(Historical photograph of the Chaudiere Falls which is the site of the Zibi condo project. APTN/File)
APTN National News
The proponent of a controversial condo development project slated for construction on a sacred area near Parliament Hill is meddling in Algonquin internal affairs and creating tensions within communities, according to two Algonquin chiefs from Quebec.
Wolf Lake First Nation Chief Harold St. Denis and Eagle Village First Nation Chief Lance Haymond said they believe individuals employed by Windmill Development Group have been tasked with lobbying for the green condo project at this week’s Assembly of First Nations chiefs meeting held at the Lac Leamy Casino in Gatineau, Que.
St. Denis and Haymond managed to get the AFN to adopt a resolution against Windmill’s Zibi condo project during the chiefs meeting Tuesday. The resolution passed with only 12 votes after 90 chiefs abstained.
The resolution calls on AFN National Chief Perry Bellegarde to request the federal government, Queen’s Park, Quebec City and the Ottawa and Gatineau city halls to begin talks with the Algonquin to stop the project and turn the proposed condo site over to Algonquin control.
Haymond said individuals on Windmill’s payroll have been lobbying him and other chiefs to stop the resolution.
“I know for a fact there are members from my community attending this meeting whose efforts have been, over the past couple of days, to convince me to withdraw my support from the resolution which Chief St. Denis and I put forward yesterday,” said Haymond. “I suspect these folks are here at the request of Windmill to solicit support from various chiefs… (It) is creating tensions and dissension within some of our communities.”
St. Denis said Windmill was meddling in something that should be left up to the Algonquins to sort out.
“They are definitely interfering in Algonquin politics at this point in time. It is an issue that can be resolved by the Algonquin people themselves,” said St. Denis.
Windmill Development Group and Dream Unlimited Corp is behind the Zibi condo project which will be built on the Chaudiere and Albert islands in the Ottawa River. A portion of the project will also be constructed along the Gatineau, Que., side of the river. The proponents said the Zibi project will create “the world’s most sustainable community.” The condo’s location is on the western edge of Ottawa’s Parliament Hill precinct.
The Algonquins consider the islands to be sacred because the area has been a traditional gathering spot for their people since time immemorial.
Windmill CEO Jeff Westeinde said his firm employs individuals from several Algonquin communities, but none of them are paid to lobby.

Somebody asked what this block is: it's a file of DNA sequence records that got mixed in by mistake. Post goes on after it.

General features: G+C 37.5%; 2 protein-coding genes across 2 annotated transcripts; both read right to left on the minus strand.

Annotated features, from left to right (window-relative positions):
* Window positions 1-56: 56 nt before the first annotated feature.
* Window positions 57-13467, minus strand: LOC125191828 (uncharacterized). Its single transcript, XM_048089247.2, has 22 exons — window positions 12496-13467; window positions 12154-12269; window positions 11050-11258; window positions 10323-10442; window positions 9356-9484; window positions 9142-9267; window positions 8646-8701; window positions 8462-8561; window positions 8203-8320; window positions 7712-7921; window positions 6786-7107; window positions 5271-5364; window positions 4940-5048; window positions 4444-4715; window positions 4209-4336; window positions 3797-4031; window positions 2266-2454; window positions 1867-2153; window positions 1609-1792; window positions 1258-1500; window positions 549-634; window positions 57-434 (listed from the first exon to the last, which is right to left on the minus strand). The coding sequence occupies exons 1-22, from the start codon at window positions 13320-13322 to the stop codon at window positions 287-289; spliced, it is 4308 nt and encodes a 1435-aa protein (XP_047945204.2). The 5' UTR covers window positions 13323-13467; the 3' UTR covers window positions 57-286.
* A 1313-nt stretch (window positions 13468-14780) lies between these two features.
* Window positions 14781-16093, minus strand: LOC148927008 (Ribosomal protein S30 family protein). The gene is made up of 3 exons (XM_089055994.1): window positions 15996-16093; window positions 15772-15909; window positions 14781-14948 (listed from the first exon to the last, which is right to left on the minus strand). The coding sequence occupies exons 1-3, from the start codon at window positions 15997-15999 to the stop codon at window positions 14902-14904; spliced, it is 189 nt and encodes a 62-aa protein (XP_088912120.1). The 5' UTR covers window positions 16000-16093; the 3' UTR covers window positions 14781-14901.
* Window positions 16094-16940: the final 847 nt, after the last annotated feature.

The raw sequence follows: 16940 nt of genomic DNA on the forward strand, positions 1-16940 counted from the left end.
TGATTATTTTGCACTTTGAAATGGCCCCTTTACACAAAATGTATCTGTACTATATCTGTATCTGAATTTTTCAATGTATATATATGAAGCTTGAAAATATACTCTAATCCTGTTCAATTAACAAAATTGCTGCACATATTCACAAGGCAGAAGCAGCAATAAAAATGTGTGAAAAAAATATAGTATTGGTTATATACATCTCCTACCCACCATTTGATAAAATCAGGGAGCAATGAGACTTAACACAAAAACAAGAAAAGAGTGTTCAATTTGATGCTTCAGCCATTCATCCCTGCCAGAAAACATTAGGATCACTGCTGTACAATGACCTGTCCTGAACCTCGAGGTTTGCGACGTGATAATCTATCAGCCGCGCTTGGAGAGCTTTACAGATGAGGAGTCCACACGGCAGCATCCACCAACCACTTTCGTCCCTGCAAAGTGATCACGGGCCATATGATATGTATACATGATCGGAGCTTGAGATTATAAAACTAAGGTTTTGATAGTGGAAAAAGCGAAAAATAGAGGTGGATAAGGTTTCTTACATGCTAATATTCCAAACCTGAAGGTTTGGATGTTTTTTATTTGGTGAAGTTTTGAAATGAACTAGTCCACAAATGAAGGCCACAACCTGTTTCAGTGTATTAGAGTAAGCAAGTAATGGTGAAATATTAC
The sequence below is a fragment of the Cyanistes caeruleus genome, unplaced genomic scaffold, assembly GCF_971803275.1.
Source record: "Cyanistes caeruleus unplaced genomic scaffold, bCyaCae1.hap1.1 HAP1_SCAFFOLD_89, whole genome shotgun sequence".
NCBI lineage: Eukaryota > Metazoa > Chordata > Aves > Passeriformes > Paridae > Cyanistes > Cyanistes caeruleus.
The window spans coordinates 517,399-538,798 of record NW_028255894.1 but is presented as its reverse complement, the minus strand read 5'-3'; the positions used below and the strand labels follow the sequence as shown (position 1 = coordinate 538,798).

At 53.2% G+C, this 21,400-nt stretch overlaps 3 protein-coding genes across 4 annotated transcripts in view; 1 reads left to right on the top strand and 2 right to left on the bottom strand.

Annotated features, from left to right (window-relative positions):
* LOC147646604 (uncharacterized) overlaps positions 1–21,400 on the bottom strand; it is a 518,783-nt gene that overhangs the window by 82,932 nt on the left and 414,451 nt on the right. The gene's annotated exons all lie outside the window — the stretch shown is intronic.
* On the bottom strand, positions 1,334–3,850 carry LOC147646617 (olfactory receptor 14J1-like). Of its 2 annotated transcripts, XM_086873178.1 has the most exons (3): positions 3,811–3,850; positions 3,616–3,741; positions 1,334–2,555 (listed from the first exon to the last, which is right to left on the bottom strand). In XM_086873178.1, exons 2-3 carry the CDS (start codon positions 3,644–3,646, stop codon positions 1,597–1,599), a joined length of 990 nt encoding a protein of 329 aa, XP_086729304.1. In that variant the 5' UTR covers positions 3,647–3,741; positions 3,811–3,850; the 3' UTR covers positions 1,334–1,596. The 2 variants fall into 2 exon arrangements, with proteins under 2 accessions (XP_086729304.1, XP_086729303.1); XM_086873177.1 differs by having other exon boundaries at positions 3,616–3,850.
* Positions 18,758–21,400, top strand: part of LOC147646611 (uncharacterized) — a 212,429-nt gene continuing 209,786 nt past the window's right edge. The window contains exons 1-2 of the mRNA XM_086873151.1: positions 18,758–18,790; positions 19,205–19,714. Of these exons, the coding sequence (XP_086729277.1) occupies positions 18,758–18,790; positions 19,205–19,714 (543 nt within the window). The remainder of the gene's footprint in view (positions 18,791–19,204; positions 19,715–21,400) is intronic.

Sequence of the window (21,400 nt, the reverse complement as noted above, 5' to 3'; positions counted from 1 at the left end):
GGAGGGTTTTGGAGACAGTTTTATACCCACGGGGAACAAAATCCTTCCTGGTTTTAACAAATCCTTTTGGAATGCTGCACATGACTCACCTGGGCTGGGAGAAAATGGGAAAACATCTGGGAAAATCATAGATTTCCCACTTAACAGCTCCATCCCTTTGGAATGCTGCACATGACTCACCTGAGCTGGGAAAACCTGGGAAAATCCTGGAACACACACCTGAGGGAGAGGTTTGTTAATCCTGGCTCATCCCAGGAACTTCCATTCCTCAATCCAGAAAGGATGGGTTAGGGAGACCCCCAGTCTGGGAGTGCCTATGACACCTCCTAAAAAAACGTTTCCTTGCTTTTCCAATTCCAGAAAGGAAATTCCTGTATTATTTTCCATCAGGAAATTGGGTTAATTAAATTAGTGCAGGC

“I have no doubt that those individuals doing the work they are doing would be supporters of the project. There is nobody that is being paid as lobbyist on our payroll,” said Westeinde.
The Zibi project is currently supported by only one federally recognized Algonquin community in Ontario. The Algonquins of Pikwakanagan tried in vain to stop the passage of the resolution against the project Tuesday.
Nine Algonquin communities in Quebec have united against the Zibi condo project because they want the area turned over to an Algonquin-controlled entity for the creation of a park and a heritage area.
The Algonquins consider the Ottawa River’s Chaudiere waterfall, also known as Akikodjiwan, along with the waterfronts and the islands in the area as sacred.
The area is home to the former Domtar paper mill and falls within overlapping territorial claims by the Algonquins of Ontario and Quebec.
St. Denis said Windmill did little to consult with the Quebec Algonquin communities, partly on the assumption that the First Nations were too far away to care about what happened on the Ottawa River islands.
“It was a site used by all Algonquin people at one time or another in the past,” said St. Denis.
Westeinde said his firm had extensive contact with Kitigan Zibi, an Algonquin community about 130 kilometres north of Ottawa, which is now opposing the project. Windmill has also previously contacted the two tribal councils representing the Quebec Algonquin communities, he said.
“We are committed to ensuring there is a strong, long-term benefit to any Algonquin community that want to participate with us,” said Westeinde. “There are several that do. Those that don’t want to engage with us we respect their view and let them be.”
Westeinde said he disagrees with the Quebec Algonquins’ call for talks with Ottawa, Queen’s Park and Quebec City on the issue.
“We are a private sector developer developing private land. The Crown or no level of government is a partner in this development,” said Westeinde. “The Crown does not involve themselves in private sector developments.”
Westeinde said he is “perplexed” by the latest turn of events.
“They clearly have reasons for doing what they are doing which isn’t clear to us,” he said.
Haymond said the condo project, as it stands, will only benefit a handful of Algonquin people, when the area should be used for the benefit of the whole nation.
“Select individuals from most of our respective communities see Windmill as a job opportunity but tend to forget that there is a bigger issue,” he said. “We as a nation have Aboriginal rights and title…The vast majority, they will never see an ounce of benefit from a project like Windmill’s.”